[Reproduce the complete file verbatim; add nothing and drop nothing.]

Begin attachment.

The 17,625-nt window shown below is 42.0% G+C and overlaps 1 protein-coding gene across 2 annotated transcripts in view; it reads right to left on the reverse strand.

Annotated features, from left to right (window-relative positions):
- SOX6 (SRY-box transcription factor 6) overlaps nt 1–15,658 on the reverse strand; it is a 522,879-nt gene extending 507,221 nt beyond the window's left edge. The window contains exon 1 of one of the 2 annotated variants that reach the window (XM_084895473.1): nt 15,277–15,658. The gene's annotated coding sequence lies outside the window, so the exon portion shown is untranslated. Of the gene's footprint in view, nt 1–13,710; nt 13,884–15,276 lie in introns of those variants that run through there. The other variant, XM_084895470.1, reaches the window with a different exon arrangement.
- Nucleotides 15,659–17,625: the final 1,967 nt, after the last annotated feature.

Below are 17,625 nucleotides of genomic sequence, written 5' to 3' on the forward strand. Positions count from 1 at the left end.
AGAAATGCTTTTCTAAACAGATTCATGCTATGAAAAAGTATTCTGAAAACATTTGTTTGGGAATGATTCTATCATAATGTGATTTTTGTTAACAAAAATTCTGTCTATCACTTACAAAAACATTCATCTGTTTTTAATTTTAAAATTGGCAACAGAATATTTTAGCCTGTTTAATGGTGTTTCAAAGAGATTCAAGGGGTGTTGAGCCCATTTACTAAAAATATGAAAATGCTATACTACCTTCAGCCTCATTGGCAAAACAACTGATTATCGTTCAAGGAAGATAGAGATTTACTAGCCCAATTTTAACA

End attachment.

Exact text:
The 17,625-nt window shown below is 42.0% G+C and overlaps 1 protein-coding gene across 2 annotated transcripts in view; it reads right to left on the reverse strand.

Annotated features, from left to right (window-relative positions):
- SOX6 (SRY-box transcription factor 6) overlaps nt 1–15,658 on the reverse strand; it is a 522,879-nt gene extending 507,221 nt beyond the window's left edge. The window contains exon 1 of one of the 2 annotated variants that reach the window (XM_084895473.1): nt 15,277–15,658. The gene's annotated coding sequence lies outside the window, so the exon portion shown is untranslated. Of the gene's footprint in view, nt 1–13,710; nt 13,884–15,276 lie in introns of those variants that run through there. The other variant, XM_084895470.1, reaches the window with a different exon arrangement.
- Nucleotides 15,659–17,625: the final 1,967 nt, after the last annotated feature.

Below are 17,625 nucleotides of genomic sequence, written 5' to 3' on the forward strand. Positions count from 1 at the left end.
AGAAATGCTTTTCTAAACAGATTCATGCTATGAAAAAGTATTCTGAAAACATTTGTTTGGGAATGATTCTATCATAATGTGATTTTTGTTAACAAAAATTCTGTCTATCACTTACAAAAACATTCATCTGTTTTTAATTTTAAAATTGGCAACAGAATATTTTAGCCTGTTTAATGGTGTTTCAAAGAGATTCAAGGGGTGTTGAGCCCATTTACTAAAAATATGAAAATGCTATACTACCTTCAGCCTCATTGGCAAAACAACTGATTATCGTTCAAGGAAGATAGAGATTTACTAGCCCAATTTTAACA